Spreadsheets, time trackers, and other means of accountability should be used for their intended purpose, and messaging apps should be used for their intended purpose. Real-time communication with team members that need to be informally contacted in real-time. If they're busy, their app will be set to "Do Not Disturb," and they will get back to you when they can. Sometimes even that setting is not enough, and the app needs to be shut down. This is important, especially for engineers, or any focused work, and precisely why this is not a time tracking tool. The messaging app is better than email for informal dialogue, not as cumbersome as setting up a video call, and not as intrusive as text messaging.
- Do Not Use for Debatable or Other Important Matters
Do not fall into this trap. Again, DO NOT use your messaging app for debatable matters. I stress this because even we still fall into this trap. It's a slippery slope because informal dialogue turns into a strategy debate and turns into what could be perceived as an argument. Messaging apps are great tools but they do not capture enough nuance to be used for these sort of issues. The best way to get past this is to recognize whenever this situation begins to present itself and then set up a call. It can be as simple as "Hey, can I call you real quick." Or as formal as "let's set up a video call to discuss this tomorrow," and end the conversation in the messaging app there.
- Do Have Private Rooms and DMs
Having sizable open chat channels can be counterproductive because numerous conversations do not involve everyone. This tool should not be used to micromanage conversations, and controlling dialogue within the team. If communication needs to happen, and you should be privy to details of a thing, then that's a team discussion and a set of standards that should be set outside of this tool. Messaging apps are a super flexible method of communication and should be wielded as such.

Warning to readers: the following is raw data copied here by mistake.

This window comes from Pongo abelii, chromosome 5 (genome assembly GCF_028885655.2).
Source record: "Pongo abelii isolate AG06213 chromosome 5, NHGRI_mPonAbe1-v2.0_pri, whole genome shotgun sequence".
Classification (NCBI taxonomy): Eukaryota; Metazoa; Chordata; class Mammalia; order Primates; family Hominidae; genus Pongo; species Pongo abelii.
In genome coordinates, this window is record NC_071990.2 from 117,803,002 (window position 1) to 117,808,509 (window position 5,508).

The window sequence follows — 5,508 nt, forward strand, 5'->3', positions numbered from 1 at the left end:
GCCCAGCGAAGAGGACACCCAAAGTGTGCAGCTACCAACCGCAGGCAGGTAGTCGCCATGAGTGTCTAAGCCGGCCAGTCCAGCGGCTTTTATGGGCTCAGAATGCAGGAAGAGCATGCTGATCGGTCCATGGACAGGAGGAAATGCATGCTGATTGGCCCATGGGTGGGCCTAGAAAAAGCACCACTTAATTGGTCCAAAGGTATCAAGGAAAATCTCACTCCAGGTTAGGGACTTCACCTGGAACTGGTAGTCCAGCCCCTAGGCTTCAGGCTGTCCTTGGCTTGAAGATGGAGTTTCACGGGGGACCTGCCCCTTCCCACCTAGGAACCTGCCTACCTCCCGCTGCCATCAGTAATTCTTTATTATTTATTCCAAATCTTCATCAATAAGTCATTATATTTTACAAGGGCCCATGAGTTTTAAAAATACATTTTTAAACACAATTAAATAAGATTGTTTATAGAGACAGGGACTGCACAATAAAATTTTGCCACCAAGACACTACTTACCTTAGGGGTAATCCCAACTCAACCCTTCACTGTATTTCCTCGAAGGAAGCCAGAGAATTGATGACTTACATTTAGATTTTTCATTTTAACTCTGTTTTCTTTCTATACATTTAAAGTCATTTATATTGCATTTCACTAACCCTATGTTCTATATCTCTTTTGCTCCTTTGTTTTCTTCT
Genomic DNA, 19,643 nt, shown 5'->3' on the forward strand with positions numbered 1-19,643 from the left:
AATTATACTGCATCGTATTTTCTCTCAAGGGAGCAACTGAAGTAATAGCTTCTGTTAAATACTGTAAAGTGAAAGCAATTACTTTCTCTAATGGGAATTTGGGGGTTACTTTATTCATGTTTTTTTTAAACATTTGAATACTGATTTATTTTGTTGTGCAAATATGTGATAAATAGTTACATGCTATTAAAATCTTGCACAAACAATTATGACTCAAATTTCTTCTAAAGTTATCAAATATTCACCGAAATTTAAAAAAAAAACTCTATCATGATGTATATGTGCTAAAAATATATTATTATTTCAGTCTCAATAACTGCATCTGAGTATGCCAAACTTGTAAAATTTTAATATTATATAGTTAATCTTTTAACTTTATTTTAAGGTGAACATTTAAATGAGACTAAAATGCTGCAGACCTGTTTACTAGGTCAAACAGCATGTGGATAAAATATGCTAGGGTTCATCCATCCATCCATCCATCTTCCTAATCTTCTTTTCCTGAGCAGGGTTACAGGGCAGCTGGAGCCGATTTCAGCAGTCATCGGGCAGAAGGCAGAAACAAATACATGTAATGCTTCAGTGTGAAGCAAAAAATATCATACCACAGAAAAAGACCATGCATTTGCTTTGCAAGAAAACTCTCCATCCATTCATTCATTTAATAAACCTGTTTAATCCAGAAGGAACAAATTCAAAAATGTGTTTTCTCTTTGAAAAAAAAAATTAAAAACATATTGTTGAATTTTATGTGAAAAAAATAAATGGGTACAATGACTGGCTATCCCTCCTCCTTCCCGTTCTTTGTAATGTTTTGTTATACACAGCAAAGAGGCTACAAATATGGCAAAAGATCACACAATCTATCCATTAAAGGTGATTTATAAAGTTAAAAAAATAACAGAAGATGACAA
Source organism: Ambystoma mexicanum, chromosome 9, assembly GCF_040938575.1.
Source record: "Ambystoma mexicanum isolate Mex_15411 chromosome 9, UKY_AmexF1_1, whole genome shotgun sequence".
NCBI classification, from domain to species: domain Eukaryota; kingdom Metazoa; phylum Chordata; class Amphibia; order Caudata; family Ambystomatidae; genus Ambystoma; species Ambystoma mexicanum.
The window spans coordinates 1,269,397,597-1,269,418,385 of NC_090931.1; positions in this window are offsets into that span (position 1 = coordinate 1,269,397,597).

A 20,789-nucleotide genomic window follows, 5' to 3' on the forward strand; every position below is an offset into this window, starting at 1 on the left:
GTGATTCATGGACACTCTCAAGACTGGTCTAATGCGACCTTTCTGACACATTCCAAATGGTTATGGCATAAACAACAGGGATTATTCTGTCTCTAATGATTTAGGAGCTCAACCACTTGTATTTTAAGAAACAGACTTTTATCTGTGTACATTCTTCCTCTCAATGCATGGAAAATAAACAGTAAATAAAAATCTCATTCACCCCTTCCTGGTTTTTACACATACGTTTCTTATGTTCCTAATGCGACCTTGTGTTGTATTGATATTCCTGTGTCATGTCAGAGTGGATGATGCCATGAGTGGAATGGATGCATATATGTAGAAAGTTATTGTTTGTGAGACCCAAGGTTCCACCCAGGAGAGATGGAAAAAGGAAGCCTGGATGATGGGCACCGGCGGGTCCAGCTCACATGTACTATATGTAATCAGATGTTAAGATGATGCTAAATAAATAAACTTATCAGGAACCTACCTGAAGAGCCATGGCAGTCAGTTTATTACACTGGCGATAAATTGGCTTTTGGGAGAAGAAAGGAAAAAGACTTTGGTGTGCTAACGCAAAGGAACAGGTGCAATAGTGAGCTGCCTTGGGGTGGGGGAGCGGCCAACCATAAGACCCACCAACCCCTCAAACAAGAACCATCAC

Adopt New Tools Quickly
Working away from each other creates a set of challenges when trying to take on coordinated activities. Shared notes and on-premise tools are no longer available, so new tools that can share tasks and assignments over the internet need to be adopted. This includes shared task managers, calendars, and digital whiteboards. Be sure to pick the right tool for the right people and jobs. A task manager that works for the engineering team may not work for the marketing team. So if you need to use two task management platforms, accept this fact and let each group have the best tool for them. Obviously, you don't want to be fragmented across many disparate platforms. Do this within reason.
Set Aside Time for Email
You may feel inclined to use and check email more and more. If there were productivity issues because of too much email before, email will continue to cause productivity issues. Email habits within the working team should not really change that much. The new environment should include all of the tools previously discussed, and email should remain in its rightful place in your day.
Ultimately, as with most things, there is no "one size fits all" solution to remote work. What works for you may not work for anyone else. It's best to allow new ideas to enter team discussions and, when decisions are made, remain decisive on the system and stick to it for a reasonable period. After that time, if someone is regularly missing the group chat, or particular tools are not working well, recognize the fact and make adjustments
Finally, Do Not Take Advantage of the Opportunity
For those who have always dreamed of this opportunity, and finally got it, remain wise and vigilant. Taking advantage of remote work and allowing yourself to slip into bad daily habits may feel great for the first week. And if they're especially indulgent maybe the second. But the long term consequences of allowing that to happen will be detrimental to you and probably your team. This is a great opportunity, and you should set some solid personal boundaries that will enable you to thrive in it.